7/16/15 – This guest blog post is the second written by The Humane Business Developers, a Global Social and Sustainable Enterprise MBA student start-up that seeks to create unique business models for the animal shelter industry. The Humane Business Developers are conducting their summer field work with the Humane Society of Grand Bahama. You can read their first post here.
This summer our business, Humane Business Developers, has taken us to the island of Grand Bahama to work with the Humane Society of Grand Bahama. While in the field we have learned many things, but perhaps none is more important than learning cultural differences when it comes to the treatment and perceptions associated with dogs and cats. In the United States, the transition from barn yard to bedroom occurs very often with our furry friends. When we planned our pilot here in the Bahamas, we knew we would not encounter the same situation as the United States, but we underestimated the cultural differences that are linked with raising companion animals.
After several weeks of working at the shelter it became evident that the treatment of animals is ingrained deeply into cultural history. The island dogs are mixed breeds, and are commonly referred to as “Potcakes” because they used to eat the scraps that are caked onto pots after cooking. The large dogs are referred to as “yard dogs,” while the smaller breeds are “house dogs.” It has also been a commonplace misconception here that dogs are wild and can survive in the wilderness, and that neutering an animal takes away its masculinity. Cats are not even regarded as pets on this island, but more as pests that come around for food every once in a while.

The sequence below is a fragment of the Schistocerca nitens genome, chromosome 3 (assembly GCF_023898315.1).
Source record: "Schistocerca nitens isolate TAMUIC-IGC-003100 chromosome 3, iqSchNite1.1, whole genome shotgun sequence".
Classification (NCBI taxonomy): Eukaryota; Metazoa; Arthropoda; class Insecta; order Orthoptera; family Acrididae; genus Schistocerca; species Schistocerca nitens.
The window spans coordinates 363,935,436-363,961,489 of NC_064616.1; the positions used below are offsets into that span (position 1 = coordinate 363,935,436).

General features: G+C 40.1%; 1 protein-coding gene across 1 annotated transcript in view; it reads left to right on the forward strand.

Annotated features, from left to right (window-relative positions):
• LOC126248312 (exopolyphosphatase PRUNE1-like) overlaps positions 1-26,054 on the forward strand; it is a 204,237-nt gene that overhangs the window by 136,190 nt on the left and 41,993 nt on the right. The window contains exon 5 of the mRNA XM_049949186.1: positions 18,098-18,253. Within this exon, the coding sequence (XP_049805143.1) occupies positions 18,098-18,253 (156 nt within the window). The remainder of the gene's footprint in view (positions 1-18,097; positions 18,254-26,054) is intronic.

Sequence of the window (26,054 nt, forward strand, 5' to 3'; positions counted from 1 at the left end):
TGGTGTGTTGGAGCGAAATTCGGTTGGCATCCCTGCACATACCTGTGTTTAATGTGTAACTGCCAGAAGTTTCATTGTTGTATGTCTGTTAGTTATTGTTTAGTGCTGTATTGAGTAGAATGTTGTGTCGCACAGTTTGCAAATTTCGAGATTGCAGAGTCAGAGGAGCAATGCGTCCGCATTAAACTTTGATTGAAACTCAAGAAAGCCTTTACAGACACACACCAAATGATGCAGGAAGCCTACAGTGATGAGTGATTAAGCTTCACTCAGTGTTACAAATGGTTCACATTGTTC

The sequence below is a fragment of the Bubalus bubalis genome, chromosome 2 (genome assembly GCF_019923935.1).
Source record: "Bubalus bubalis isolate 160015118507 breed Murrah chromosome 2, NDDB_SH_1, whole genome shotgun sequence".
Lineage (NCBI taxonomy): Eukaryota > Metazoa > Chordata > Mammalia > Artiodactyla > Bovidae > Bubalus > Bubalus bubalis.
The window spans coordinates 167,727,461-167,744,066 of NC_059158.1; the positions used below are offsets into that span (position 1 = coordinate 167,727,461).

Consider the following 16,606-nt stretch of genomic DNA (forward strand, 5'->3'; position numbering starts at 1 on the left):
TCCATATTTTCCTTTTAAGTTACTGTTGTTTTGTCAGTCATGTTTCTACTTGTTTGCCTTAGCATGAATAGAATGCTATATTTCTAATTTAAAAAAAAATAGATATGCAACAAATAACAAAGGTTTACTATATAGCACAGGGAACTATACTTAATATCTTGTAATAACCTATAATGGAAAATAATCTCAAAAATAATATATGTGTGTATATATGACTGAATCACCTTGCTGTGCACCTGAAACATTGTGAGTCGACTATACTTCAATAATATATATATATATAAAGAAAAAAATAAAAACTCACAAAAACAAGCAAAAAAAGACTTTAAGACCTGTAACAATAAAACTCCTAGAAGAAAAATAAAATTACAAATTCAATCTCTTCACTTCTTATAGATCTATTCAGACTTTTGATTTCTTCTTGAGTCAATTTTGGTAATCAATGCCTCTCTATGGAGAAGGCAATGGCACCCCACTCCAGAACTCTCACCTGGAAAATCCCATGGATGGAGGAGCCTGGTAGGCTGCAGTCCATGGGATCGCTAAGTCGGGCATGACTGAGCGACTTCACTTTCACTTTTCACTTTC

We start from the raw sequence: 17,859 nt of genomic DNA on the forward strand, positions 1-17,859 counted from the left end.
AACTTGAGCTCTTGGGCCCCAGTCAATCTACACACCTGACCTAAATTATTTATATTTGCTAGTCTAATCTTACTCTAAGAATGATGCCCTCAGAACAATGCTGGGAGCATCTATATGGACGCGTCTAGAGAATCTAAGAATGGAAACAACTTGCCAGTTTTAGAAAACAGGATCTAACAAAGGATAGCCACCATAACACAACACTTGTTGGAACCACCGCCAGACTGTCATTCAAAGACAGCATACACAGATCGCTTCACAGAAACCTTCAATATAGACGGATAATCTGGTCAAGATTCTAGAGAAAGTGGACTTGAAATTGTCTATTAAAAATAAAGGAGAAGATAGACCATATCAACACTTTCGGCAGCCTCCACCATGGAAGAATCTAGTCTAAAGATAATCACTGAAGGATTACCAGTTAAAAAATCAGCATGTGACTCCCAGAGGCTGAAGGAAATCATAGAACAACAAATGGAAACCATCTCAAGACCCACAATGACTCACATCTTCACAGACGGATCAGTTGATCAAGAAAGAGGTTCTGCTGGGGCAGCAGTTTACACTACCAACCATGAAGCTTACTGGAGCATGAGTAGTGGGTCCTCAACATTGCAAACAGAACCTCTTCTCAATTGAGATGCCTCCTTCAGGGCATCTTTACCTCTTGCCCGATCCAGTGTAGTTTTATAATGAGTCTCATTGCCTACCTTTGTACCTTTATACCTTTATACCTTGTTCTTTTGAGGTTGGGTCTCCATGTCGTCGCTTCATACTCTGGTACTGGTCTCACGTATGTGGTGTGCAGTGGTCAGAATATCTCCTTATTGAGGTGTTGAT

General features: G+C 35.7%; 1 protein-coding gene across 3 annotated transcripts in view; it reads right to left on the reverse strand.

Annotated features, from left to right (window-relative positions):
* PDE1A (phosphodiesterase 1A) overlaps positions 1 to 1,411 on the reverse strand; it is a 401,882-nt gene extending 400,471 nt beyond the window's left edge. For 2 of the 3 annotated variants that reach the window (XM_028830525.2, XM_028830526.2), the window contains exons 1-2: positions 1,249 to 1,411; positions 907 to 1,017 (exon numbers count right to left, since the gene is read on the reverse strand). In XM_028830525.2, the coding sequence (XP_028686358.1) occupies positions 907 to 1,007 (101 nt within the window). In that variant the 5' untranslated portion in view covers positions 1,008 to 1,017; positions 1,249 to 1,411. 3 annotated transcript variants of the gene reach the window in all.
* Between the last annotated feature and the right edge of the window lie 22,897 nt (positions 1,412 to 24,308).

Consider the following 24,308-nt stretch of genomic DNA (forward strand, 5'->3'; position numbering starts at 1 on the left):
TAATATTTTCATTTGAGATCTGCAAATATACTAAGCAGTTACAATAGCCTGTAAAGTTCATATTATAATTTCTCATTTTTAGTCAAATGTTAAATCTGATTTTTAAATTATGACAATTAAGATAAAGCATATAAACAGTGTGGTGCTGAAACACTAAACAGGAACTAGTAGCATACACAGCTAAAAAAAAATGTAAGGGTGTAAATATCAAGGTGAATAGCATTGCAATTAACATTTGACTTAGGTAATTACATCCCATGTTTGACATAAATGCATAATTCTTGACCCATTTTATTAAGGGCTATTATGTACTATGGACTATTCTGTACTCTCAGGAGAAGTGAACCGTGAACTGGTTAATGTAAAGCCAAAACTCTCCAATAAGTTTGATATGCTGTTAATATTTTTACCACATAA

Due to these perceptions, we have realized the importance of education regarding the proper care and treatment of animals. We have been fortunate enough to work with the Humane Society during their annual Kids Camp entitled “Potcake Pals”. The Kids Camp is an opportunity for children ages 4 to 12 to learn proper care for animals and to interact with the shelter animals. Getting young children involved with animal welfare is a necessity when it comes to creating long term cultural change.
In addition to hands-on education, we have been working with the Humane Society to create new advertisements, campaigns, and public service announcements to spread animal education throughout the island. By designing ads that appeal to locals, we believe that we can have an impactful and long lasting effect on the perception of dogs and cats on the island. The Humane Society is not only a shelter, it must also act as a school. Of course, overcoming cultural differences via an education campaign is a long-term approach, but one that hundreds of future pets are very eagerly depending upon.